Preparing to Go Electric

I’ve had the great fortune of homebrewing since the early ‘90s. At that time brewing with cans of malt extract and doing concentrated wort boils on a residential stovetop was the norm. Only a small percentage of brewers were doing a full-wort boil in a large kettle on a propane burner. An even smaller percentage were brewing all-grain. I don’t even recall anyone using electric immersion heaters at that time. I’m sure there were, but it was certainly rare. These days, however, electric brewing has become more the norm than the exception. In fact, electric brewing is even common in commercial breweries producing up to about 7 barrels per batch, and with good reason. The advantages of electric brewing are significant:

• Nearly silent operation.

• Safer for indoor brewing from a burn, fire, and fume standpoint.

• Heating speeds can be very fast.

• Requires only a quarter of the ventilation as gas/propane.

• Less expensive to operate per batch compared to propane.

• Never run out of fuel in the middle of a brew day (assuming the power doesn’t go out), and no tanks to refill.

• More efficient use of energy: With a gas heater much of the heat is lost to the atmosphere.

• Easier to precisely control the temperature.

There are a few cons, and I’ll address those in this article as well:

• Not as portable as propane due to availability of needed power.

• Can be expensive to add the necessary power supply.

• Higher up-front costs for heaters and electrical controls.

There seems to be a perception that setting up an electric brewery is chock full of danger, mystical wiring needs, complicated terminology, and general intimidation. But, realistically, it’s like all things: If you don’t know anything about it, it can seem quite daunting. I’ll walk you through all of this and you’ll ultimately realize that while there is a lot to think about, there isn’t anything here that is terribly difficult. Even if you end up hiring a professional to do much of it, it is important to have some fundamental understanding of what is required so that you can ensure your contractors are providing what you need.

The first thing to think about with any indoor homebrewery is to make a scaled drawing of where each piece of equipment and infrastructure will be located. See the example drawing I made for my new indoor brewery above. Note where the key pieces of infrastructure are located, as those are difficult and potentially expensive to relocate. Specifically, water supply, water drains, access for ventilation, and in the case of electric brewing, access to adequate electrical power connections. If you’re lucky, they are all nearby. If not, you will need to decide which are the easiest to install, which you are willing to do without, or which you can accomplish in some other manner.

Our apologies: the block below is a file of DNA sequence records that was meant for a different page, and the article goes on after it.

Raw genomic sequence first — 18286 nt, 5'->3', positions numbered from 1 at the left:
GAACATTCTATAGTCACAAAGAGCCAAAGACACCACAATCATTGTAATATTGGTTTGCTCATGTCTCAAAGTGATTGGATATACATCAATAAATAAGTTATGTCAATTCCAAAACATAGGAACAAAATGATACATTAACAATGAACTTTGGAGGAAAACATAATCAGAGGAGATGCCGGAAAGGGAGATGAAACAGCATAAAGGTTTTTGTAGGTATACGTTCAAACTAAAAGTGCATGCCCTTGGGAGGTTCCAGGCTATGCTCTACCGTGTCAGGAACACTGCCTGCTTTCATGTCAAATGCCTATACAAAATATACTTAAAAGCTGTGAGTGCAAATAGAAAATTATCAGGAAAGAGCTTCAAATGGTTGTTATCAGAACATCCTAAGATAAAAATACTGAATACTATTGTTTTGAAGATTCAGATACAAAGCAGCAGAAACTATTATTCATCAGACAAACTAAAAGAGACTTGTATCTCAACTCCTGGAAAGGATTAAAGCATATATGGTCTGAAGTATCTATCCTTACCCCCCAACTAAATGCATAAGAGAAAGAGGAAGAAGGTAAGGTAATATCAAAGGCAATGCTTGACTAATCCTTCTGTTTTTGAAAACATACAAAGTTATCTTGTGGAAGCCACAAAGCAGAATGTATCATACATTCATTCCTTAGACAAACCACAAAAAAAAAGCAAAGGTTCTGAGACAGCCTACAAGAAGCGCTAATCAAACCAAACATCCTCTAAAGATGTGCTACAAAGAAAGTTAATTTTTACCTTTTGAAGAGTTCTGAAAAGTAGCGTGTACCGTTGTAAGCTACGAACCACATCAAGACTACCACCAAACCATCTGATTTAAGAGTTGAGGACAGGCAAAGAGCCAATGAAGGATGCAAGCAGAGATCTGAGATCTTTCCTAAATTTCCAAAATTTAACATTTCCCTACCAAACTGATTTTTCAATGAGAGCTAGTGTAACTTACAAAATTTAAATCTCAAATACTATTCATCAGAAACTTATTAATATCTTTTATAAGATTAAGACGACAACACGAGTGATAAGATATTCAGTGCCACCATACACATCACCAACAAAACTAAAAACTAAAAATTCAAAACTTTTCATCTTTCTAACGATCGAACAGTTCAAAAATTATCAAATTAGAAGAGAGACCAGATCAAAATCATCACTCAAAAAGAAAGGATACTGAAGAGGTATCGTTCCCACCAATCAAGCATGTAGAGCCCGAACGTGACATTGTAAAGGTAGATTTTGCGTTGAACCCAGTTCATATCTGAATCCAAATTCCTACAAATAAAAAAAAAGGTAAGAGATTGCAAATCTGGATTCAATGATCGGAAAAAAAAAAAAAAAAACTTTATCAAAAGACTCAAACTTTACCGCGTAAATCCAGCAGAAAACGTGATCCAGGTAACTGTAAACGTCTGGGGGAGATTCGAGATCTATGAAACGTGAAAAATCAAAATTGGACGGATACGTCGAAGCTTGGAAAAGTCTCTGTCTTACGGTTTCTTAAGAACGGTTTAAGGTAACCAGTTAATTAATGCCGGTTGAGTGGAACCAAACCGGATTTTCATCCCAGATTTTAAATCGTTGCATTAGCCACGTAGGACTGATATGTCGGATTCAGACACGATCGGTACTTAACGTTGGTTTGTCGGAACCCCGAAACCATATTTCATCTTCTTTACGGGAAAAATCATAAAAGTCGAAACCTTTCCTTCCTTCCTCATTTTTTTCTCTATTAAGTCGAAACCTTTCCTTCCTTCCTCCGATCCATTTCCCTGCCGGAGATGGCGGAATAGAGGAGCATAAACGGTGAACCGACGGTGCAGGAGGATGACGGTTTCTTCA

Ventilation can be one of those things that can be accomplished in another manner by using a steam condenser, discussed later in this article. Otherwise, you’ll need access to an exterior wall or the ability to run ducting to an exterior wall. Venting steam and aromas is important. 

A brewery without water drains may mean hauling brewing liquor through the house and carrying soiled equipment to a sink for cleaning. Since brewing involves a lot of equipment cleaning, this should be a high priority for your brewery. 

You will also want to consider dedicated space for storing brewing ingredients, measuring equipment, kegs, bottles, etc. The closer you can locate all the equipment and materials needed throughout your brew day, the less time you’ll spend moving and searching for things before you even get started brewing. 

The first step in planning an electric brewing space is mapping out the locations of all your equipment, power source, ventilation, water, and drains.

It is also highly recommended that you have easy-to-clean floors and walls. While a floor drain is nice, in a homebrewery that falls into the luxury list. White tile walls or fiberglass wall panels are an inexpensive way to make a durable, washable wall, particularly if you do the installation yourself. For floors, garage floor epoxy or slip resistant tile are both amazing choices. Both are great DIY projects that can save a lot of money. For more general details on setting up your homebrewery, I wrote an article on designing a space for homebrewing that is online at That article gives a lot of detailed information on infrastructure and other brewery setup topics. But the remainder of this article is going to focus specifically on the needs for creating an electric homebrewing space.

After mapping out locations, the next step is deciding what size batches you plan on doing now, and what size you foresee in the future. Are you always going to be brewing 5-gallon (19-L) batches? Or will you eventually go to 10- or 20-gallon (38- or 76-L) batch sizes, or even bigger? Will you always be using a 2- or 3-vessel system, or will you only be using a single vessel “all-in-one” type system? Will you ever transport your system to brew in another location where 240V power may not be available? The driver here is how much electrical power you will need, at what voltage, and what type of system you will be
brewing on.

Electricity 101

For the electrical novice, a great way to understand the relationship between voltage, amperage, resistance, and wattage (power) is to use a water plumbing analogy:

• Voltage (Volts) is synonymous to pressure

• Current (Amps) is synonymous to flow

• Resistance (Ohms) is the resistance to flow such as pinching a hose, or a very small diameter hose

• Power (Watts) is how fast you can fill the bucket (total amount of water flowing in a given time).